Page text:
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How to Practice Safe Email

December 6, 2016 12:54 am

While you may not have Julian Assange hot on your trail, you can still get in trouble with email. From a simple “joke” shared with a colleague to a real breach of privacy, making a mistake by email can haunt you for years to come. You don’t have to go as far as Bill Clinton and Donald Trump who don’t use email at all, just take a few simple precautions to avoid making an embarrassing or potentially career-ending gaffe.

Double check recipients before pressing send. You probably use the send field to autopopulate an email address you want to add to your body copy. Just make sure you don’t leave that person in the send field. Autopopulate can also wreak havoc by popping in a recipient’s address that’s awfully close to the person you’re trying to reach… yet not them.

Draft it then delete it. Want to vent to a colleague? Send an off-color joke to a friend? Go ahead and type it out, but read it over before pressing send. Then imagine what might happen if the wrong person read that email. If that’s a terrifying thought, delete the email ASAP.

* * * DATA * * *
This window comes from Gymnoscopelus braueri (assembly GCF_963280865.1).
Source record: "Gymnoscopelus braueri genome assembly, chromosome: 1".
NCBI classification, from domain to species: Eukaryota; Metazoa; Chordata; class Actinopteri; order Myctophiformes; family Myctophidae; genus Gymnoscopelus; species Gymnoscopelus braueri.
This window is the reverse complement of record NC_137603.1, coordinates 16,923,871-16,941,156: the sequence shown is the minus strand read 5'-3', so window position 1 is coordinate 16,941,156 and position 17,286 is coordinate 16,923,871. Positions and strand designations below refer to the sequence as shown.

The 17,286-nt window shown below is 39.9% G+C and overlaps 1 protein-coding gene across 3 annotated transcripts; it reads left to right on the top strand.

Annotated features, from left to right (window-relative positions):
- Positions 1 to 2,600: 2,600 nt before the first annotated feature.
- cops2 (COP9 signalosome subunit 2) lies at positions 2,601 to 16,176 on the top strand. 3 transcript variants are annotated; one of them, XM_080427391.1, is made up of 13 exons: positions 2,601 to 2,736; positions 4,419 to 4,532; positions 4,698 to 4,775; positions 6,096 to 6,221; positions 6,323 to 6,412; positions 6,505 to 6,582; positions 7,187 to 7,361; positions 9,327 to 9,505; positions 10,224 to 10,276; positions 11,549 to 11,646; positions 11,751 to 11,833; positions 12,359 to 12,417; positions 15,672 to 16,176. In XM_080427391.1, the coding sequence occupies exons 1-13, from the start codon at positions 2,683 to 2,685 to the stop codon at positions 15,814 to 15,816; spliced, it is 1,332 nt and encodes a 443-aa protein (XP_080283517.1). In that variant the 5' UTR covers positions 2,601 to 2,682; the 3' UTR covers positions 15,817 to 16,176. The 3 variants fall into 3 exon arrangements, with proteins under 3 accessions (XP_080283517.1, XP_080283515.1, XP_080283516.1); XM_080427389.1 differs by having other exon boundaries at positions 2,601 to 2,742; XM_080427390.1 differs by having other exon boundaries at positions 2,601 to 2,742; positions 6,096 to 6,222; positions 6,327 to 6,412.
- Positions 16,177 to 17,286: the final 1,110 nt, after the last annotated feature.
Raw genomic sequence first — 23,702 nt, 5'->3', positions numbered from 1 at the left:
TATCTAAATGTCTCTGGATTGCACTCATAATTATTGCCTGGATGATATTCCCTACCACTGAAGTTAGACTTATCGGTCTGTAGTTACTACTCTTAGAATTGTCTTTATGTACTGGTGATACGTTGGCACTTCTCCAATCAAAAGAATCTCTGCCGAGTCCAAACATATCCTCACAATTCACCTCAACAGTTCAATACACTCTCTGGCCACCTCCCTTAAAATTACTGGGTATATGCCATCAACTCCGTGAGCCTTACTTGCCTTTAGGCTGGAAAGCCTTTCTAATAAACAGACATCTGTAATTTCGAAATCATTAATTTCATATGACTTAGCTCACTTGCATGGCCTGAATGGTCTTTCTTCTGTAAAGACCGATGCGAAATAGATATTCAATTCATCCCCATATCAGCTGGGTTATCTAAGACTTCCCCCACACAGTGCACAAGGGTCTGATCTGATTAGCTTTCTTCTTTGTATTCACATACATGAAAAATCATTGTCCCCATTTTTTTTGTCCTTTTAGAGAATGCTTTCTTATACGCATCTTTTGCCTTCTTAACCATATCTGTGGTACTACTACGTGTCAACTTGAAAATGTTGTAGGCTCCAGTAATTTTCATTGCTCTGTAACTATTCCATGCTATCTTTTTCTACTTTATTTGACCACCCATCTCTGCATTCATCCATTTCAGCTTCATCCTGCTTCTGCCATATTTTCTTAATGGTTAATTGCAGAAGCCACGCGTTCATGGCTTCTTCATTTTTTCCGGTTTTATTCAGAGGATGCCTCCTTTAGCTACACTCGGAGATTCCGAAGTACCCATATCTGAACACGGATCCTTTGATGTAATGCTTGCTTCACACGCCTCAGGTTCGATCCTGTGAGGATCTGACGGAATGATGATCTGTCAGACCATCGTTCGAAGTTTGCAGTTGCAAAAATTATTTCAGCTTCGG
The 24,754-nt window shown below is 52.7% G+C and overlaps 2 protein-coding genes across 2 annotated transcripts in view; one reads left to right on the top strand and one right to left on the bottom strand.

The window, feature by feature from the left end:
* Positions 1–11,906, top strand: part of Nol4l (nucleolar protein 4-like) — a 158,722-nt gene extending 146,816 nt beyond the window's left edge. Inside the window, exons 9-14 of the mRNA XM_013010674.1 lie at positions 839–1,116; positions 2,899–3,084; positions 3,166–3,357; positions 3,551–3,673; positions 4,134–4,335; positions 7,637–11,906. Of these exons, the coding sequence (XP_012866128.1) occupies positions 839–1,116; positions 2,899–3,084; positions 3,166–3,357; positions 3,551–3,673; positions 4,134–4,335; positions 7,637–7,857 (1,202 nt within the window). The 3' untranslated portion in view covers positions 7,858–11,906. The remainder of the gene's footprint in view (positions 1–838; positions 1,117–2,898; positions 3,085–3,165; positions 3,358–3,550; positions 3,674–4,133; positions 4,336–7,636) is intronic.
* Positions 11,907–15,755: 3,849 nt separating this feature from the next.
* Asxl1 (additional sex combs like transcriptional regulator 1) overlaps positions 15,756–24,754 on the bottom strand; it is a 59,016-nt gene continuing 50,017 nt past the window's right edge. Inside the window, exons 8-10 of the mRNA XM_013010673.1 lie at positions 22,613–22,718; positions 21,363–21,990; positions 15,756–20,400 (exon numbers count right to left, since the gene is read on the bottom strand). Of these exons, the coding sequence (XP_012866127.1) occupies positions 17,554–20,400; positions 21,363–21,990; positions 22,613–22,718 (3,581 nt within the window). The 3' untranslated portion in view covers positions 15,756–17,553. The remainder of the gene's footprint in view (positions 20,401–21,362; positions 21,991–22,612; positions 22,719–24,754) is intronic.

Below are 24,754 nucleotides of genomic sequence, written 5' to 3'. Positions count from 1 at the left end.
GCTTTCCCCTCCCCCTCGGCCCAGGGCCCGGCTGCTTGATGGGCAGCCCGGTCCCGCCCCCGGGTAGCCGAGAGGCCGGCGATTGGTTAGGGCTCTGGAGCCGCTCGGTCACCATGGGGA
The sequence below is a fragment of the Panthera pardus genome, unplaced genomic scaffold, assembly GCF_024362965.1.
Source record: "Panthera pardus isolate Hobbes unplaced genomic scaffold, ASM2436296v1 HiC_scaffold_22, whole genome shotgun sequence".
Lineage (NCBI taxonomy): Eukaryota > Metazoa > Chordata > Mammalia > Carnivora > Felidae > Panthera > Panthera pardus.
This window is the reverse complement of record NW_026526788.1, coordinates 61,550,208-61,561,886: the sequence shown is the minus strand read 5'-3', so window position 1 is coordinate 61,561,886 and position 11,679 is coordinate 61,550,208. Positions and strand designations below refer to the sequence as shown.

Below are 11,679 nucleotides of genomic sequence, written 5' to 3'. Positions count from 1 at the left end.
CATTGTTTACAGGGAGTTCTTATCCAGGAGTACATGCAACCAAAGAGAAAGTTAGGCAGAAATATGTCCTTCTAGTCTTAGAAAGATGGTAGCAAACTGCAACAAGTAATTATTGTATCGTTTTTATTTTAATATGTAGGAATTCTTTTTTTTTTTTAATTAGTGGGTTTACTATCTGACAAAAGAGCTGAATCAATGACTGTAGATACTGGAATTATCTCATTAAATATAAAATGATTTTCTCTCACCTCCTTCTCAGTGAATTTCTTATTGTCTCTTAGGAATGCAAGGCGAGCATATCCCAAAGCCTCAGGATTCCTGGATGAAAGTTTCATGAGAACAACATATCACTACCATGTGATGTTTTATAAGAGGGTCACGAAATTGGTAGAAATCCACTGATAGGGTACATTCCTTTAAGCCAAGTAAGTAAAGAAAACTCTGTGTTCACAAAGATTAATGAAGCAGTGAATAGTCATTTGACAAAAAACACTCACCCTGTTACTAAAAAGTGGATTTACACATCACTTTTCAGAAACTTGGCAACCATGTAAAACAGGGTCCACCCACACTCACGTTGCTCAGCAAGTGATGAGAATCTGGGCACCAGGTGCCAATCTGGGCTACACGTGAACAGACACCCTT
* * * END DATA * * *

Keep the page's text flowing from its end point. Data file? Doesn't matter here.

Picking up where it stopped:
Be wary of ‘Reply All.’ Sometimes, we think we’re sending a private remark to the sender of the email, neglecting to realize there’s 10 people cc’d and we’ve just hit ‘Reply All.’ Take the time to make sure you indeed want to respond to everyone on the email. This gets tricky when it’s a long chain that has been circulating for a while. Best advice? Start a fresh email chain if you only want to address just one person(s) on the chain.

Use your private email for private stuff. While you might not work for the State Department, it’s still never a good practice to use your work email for private correspondence and your private email to send work-related information. If there’s any lesson we’ve learned this year, it’s that separation of church and state is essential.

Published with permission from RISMedia.